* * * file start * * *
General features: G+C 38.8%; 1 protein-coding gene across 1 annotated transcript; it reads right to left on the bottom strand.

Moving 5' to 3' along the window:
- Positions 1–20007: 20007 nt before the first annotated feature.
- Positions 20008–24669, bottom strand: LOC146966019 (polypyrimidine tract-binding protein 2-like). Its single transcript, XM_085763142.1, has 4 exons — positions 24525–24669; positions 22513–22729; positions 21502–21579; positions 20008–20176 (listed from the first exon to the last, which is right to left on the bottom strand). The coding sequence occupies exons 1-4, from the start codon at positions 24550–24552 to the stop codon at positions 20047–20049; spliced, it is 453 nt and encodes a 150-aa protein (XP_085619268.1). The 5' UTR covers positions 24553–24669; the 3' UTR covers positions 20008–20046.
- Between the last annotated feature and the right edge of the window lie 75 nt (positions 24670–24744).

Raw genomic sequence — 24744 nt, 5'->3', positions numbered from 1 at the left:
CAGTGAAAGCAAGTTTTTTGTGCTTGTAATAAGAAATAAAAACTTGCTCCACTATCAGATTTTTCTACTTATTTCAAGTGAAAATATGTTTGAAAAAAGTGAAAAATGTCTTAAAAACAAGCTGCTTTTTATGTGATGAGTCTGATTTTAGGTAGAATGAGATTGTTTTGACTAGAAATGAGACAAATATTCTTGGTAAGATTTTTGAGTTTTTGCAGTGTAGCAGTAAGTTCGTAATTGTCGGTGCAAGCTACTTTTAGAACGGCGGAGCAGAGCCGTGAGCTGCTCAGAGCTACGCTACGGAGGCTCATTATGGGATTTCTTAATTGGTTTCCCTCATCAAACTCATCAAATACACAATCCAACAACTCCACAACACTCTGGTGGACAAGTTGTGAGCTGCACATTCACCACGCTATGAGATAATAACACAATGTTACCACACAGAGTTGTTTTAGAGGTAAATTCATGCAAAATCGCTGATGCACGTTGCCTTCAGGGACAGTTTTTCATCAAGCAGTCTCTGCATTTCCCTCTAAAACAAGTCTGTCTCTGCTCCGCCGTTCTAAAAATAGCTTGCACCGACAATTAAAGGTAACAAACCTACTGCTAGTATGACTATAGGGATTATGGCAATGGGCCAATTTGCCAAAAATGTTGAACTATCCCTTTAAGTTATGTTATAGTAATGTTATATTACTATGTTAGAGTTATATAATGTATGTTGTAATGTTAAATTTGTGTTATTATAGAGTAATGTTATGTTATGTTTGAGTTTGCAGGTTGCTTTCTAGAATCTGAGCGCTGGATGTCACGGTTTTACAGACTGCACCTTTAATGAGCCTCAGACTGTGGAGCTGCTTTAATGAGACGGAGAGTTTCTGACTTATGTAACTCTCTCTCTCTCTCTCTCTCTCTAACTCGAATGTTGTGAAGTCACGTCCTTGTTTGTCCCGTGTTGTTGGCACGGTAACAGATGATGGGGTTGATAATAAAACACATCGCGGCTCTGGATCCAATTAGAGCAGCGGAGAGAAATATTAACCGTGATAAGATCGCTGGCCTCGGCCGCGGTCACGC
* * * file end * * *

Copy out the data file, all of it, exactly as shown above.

General features: G+C 38.8%; 1 protein-coding gene across 1 annotated transcript; it reads right to left on the bottom strand.

Moving 5' to 3' along the window:
- Positions 1–20007: 20007 nt before the first annotated feature.
- Positions 20008–24669, bottom strand: LOC146966019 (polypyrimidine tract-binding protein 2-like). Its single transcript, XM_085763142.1, has 4 exons — positions 24525–24669; positions 22513–22729; positions 21502–21579; positions 20008–20176 (listed from the first exon to the last, which is right to left on the bottom strand). The coding sequence occupies exons 1-4, from the start codon at positions 24550–24552 to the stop codon at positions 20047–20049; spliced, it is 453 nt and encodes a 150-aa protein (XP_085619268.1). The 5' UTR covers positions 24553–24669; the 3' UTR covers positions 20008–20046.
- Between the last annotated feature and the right edge of the window lie 75 nt (positions 24670–24744).

Raw genomic sequence — 24744 nt, 5'->3', positions numbered from 1 at the left:
CAGTGAAAGCAAGTTTTTTGTGCTTGTAATAAGAAATAAAAACTTGCTCCACTATCAGATTTTTCTACTTATTTCAAGTGAAAATATGTTTGAAAAAAGTGAAAAATGTCTTAAAAACAAGCTGCTTTTTATGTGATGAGTCTGATTTTAGGTAGAATGAGATTGTTTTGACTAGAAATGAGACAAATATTCTTGGTAAGATTTTTGAGTTTTTGCAGTGTAGCAGTAAGTTCGTAATTGTCGGTGCAAGCTACTTTTAGAACGGCGGAGCAGAGCCGTGAGCTGCTCAGAGCTACGCTACGGAGGCTCATTATGGGATTTCTTAATTGGTTTCCCTCATCAAACTCATCAAATACACAATCCAACAACTCCACAACACTCTGGTGGACAAGTTGTGAGCTGCACATTCACCACGCTATGAGATAATAACACAATGTTACCACACAGAGTTGTTTTAGAGGTAAATTCATGCAAAATCGCTGATGCACGTTGCCTTCAGGGACAGTTTTTCATCAAGCAGTCTCTGCATTTCCCTCTAAAACAAGTCTGTCTCTGCTCCGCCGTTCTAAAAATAGCTTGCACCGACAATTAAAGGTAACAAACCTACTGCTAGTATGACTATAGGGATTATGGCAATGGGCCAATTTGCCAAAAATGTTGAACTATCCCTTTAAGTTATGTTATAGTAATGTTATATTACTATGTTAGAGTTATATAATGTATGTTGTAATGTTAAATTTGTGTTATTATAGAGTAATGTTATGTTATGTTTGAGTTTGCAGGTTGCTTTCTAGAATCTGAGCGCTGGATGTCACGGTTTTACAGACTGCACCTTTAATGAGCCTCAGACTGTGGAGCTGCTTTAATGAGACGGAGAGTTTCTGACTTATGTAACTCTCTCTCTCTCTCTCTCTCTCTAACTCGAATGTTGTGAAGTCACGTCCTTGTTTGTCCCGTGTTGTTGGCACGGTAACAGATGATGGGGTTGATAATAAAACACATCGCGGCTCTGGATCCAATTAGAGCAGCGGAGAGAAATATTAACCGTGATAAGATCGCTGGCCTCGGCCGCGGTCACGC